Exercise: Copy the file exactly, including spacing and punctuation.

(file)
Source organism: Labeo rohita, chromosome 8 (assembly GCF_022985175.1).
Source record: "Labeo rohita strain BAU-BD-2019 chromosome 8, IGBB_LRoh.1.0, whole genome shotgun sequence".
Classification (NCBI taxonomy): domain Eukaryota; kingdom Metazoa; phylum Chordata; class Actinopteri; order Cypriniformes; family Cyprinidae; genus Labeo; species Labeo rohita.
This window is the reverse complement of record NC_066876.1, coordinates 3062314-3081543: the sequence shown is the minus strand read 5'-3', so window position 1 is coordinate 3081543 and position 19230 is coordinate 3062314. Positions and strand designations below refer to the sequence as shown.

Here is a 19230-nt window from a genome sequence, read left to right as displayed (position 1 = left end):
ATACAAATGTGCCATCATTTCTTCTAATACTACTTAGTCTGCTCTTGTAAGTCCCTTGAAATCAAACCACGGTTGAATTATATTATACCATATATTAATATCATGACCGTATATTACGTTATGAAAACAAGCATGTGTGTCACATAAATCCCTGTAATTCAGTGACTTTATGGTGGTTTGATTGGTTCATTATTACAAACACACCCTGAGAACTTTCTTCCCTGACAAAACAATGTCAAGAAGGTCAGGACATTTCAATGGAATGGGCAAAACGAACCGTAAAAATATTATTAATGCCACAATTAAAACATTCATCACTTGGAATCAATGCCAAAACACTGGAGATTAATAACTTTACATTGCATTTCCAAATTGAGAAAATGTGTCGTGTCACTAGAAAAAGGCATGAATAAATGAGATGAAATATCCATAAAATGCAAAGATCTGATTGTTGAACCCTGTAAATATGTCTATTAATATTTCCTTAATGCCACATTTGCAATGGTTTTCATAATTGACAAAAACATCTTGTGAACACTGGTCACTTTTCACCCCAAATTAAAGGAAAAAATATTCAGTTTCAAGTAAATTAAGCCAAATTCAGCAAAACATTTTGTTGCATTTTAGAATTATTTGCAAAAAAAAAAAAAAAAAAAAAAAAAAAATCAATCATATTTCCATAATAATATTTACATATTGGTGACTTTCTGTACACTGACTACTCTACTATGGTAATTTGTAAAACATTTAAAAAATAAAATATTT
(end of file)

Source organism: Labeo rohita, chromosome 8 (assembly GCF_022985175.1).
Source record: "Labeo rohita strain BAU-BD-2019 chromosome 8, IGBB_LRoh.1.0, whole genome shotgun sequence".
Classification (NCBI taxonomy): domain Eukaryota; kingdom Metazoa; phylum Chordata; class Actinopteri; order Cypriniformes; family Cyprinidae; genus Labeo; species Labeo rohita.
This window is the reverse complement of record NC_066876.1, coordinates 3062314-3081543: the sequence shown is the minus strand read 5'-3', so window position 1 is coordinate 3081543 and position 19230 is coordinate 3062314. Positions and strand designations below refer to the sequence as shown.

Here is a 19230-nt window from a genome sequence, read left to right as displayed (position 1 = left end):
ATACAAATGTGCCATCATTTCTTCTAATACTACTTAGTCTGCTCTTGTAAGTCCCTTGAAATCAAACCACGGTTGAATTATATTATACCATATATTAATATCATGACCGTATATTACGTTATGAAAACAAGCATGTGTGTCACATAAATCCCTGTAATTCAGTGACTTTATGGTGGTTTGATTGGTTCATTATTACAAACACACCCTGAGAACTTTCTTCCCTGACAAAACAATGTCAAGAAGGTCAGGACATTTCAATGGAATGGGCAAAACGAACCGTAAAAATATTATTAATGCCACAATTAAAACATTCATCACTTGGAATCAATGCCAAAACACTGGAGATTAATAACTTTACATTGCATTTCCAAATTGAGAAAATGTGTCGTGTCACTAGAAAAAGGCATGAATAAATGAGATGAAATATCCATAAAATGCAAAGATCTGATTGTTGAACCCTGTAAATATGTCTATTAATATTTCCTTAATGCCACATTTGCAATGGTTTTCATAATTGACAAAAACATCTTGTGAACACTGGTCACTTTTCACCCCAAATTAAAGGAAAAAATATTCAGTTTCAAGTAAATTAAGCCAAATTCAGCAAAACATTTTGTTGCATTTTAGAATTATTTGCAAAAAAAAAAAAAAAAAAAAAAAAAAAATCAATCATATTTCCATAATAATATTTACATATTGGTGACTTTCTGTACACTGACTACTCTACTATGGTAATTTGTAAAACATTTAAAAAATAAAATATTT